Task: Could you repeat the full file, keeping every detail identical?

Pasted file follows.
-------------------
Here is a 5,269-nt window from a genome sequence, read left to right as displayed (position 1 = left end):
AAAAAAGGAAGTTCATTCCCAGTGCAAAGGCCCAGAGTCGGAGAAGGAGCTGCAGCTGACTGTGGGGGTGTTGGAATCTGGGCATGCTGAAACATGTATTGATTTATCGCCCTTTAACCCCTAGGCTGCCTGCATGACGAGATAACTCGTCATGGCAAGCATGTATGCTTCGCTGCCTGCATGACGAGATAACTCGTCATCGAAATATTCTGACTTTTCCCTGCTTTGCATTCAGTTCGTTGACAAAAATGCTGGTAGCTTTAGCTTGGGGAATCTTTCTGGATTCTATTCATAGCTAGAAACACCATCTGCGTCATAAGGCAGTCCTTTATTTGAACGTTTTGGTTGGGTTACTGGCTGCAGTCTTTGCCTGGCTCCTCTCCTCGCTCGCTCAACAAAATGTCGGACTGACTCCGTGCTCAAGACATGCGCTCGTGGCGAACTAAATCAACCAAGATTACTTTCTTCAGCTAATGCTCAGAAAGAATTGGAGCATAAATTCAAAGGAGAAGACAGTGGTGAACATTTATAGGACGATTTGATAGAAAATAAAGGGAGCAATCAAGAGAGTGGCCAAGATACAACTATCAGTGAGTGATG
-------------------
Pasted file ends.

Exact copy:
Here is a 5,269-nt window from a genome sequence, read left to right as displayed (position 1 = left end):
AAAAAAGGAAGTTCATTCCCAGTGCAAAGGCCCAGAGTCGGAGAAGGAGCTGCAGCTGACTGTGGGGGTGTTGGAATCTGGGCATGCTGAAACATGTATTGATTTATCGCCCTTTAACCCCTAGGCTGCCTGCATGACGAGATAACTCGTCATGGCAAGCATGTATGCTTCGCTGCCTGCATGACGAGATAACTCGTCATCGAAATATTCTGACTTTTCCCTGCTTTGCATTCAGTTCGTTGACAAAAATGCTGGTAGCTTTAGCTTGGGGAATCTTTCTGGATTCTATTCATAGCTAGAAACACCATCTGCGTCATAAGGCAGTCCTTTATTTGAACGTTTTGGTTGGGTTACTGGCTGCAGTCTTTGCCTGGCTCCTCTCCTCGCTCGCTCAACAAAATGTCGGACTGACTCCGTGCTCAAGACATGCGCTCGTGGCGAACTAAATCAACCAAGATTACTTTCTTCAGCTAATGCTCAGAAAGAATTGGAGCATAAATTCAAAGGAGAAGACAGTGGTGAACATTTATAGGACGATTTGATAGAAAATAAAGGGAGCAATCAAGAGAGTGGCCAAGATACAACTATCAGTGAGTGATG